[Column] Oh how far Korea’s prosecution service has fallen

Posted on : 2024-02-07 17:40 KST Modified on : 2024-02-07 17:40 KST
The deeds described in the recent verdict on a plot within the prosecution service were so reckless it’s hard to believe they were committed by public prosecutors
Prosecutor General Lee One-seok (third from left) greets participants in a meeting on Feb. 5 of departmental chief prosecutors across the nation tasked with monitoring the upcoming election in April. (Yonhap)
Prosecutor General Lee One-seok (third from left) greets participants in a meeting on Feb. 5 of departmental chief prosecutors across the nation tasked with monitoring the upcoming election in April. (Yonhap)

By Lee Chun-jae, editorial writer

After reading the verdict of the first trial in a case concerning a conspiracy plot by prosecutors to target politicians with trumped-up criminal complaints, I couldn’t help but let out a long sigh. How did the prosecutors fall this low?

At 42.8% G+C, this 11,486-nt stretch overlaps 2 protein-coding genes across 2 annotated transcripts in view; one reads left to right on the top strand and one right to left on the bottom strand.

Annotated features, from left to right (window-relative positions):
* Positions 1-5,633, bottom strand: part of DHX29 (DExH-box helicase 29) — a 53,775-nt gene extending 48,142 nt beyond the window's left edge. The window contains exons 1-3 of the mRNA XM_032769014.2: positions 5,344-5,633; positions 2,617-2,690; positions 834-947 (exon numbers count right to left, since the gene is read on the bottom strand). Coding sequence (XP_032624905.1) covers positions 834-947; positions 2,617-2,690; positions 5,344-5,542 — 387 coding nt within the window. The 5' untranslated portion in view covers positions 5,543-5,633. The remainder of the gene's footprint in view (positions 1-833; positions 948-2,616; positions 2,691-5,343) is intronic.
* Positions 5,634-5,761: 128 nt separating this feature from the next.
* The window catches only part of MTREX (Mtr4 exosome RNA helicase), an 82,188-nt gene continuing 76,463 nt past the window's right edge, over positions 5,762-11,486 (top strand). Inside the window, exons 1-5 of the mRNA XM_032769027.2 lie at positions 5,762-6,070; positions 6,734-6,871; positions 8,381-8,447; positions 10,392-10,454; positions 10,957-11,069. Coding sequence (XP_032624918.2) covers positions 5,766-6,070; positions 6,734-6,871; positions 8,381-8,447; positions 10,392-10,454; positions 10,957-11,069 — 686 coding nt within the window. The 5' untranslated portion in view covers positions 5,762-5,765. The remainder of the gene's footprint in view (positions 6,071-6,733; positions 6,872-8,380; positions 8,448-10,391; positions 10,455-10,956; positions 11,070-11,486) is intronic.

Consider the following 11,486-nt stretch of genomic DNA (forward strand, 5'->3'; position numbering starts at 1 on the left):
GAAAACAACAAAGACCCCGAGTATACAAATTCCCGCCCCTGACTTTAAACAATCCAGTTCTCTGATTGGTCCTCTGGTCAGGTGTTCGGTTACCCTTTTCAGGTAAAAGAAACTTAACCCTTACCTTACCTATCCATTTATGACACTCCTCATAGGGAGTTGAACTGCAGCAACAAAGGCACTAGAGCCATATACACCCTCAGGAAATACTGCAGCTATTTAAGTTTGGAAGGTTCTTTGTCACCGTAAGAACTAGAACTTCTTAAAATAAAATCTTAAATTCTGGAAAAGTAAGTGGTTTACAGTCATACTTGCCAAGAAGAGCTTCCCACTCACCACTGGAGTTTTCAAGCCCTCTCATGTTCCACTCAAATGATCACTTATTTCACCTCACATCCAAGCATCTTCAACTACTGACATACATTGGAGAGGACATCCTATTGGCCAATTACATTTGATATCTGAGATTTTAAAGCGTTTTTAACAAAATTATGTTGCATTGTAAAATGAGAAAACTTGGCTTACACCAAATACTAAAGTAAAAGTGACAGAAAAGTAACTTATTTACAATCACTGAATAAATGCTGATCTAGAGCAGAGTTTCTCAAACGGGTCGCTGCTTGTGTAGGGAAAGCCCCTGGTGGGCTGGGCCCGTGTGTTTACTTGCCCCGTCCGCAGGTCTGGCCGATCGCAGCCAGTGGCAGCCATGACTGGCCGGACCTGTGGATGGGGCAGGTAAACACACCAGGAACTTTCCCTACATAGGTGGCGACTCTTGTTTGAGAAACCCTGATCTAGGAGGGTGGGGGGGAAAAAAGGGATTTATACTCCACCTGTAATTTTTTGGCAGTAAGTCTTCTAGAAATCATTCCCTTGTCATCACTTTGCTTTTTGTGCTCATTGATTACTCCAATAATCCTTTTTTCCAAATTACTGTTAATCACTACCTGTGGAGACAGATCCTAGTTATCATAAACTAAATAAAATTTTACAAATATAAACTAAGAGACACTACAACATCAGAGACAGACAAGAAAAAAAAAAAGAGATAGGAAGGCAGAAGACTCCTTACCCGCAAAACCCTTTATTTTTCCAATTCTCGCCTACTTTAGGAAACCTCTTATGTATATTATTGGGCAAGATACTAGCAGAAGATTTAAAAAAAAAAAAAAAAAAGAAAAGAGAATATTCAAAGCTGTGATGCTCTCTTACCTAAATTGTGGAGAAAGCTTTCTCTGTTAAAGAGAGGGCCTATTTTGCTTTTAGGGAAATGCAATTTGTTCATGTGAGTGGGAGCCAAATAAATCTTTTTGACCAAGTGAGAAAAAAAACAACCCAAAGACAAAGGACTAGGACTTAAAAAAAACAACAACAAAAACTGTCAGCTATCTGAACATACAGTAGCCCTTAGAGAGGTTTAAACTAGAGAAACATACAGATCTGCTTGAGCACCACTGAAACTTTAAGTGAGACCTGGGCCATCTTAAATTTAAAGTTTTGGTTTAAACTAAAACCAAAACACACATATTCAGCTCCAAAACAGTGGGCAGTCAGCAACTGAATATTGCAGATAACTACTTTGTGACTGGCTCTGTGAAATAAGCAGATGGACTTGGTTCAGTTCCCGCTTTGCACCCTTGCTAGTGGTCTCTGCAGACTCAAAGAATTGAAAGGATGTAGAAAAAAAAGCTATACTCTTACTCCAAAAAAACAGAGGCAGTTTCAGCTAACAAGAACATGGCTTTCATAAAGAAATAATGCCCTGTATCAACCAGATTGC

President Yoon Suk-yeol, who has claimed he “loves the office of prosecutors with a passion,” was the prosecutor general when his subordinates committed crimes that shook the very foundation of the prosecution service to protect the honor of himself and his wife. The court declared that the prosecutors in question (Son Jun-sung, Im Hong-seok, and Seong Sang-ok) violated their oath of political neutrality and encouraged opposition party politicians to file criminal reports against figures in the then-ruling Democratic camp in an effort to influence the election. 

Yoon, who has claimed he “is not loyal to individuals,” looks as if he demanded loyalty from his prosecutor underlings. The deeds described in the verdict were so reckless it’s hard to believe they were committed by public prosecutors.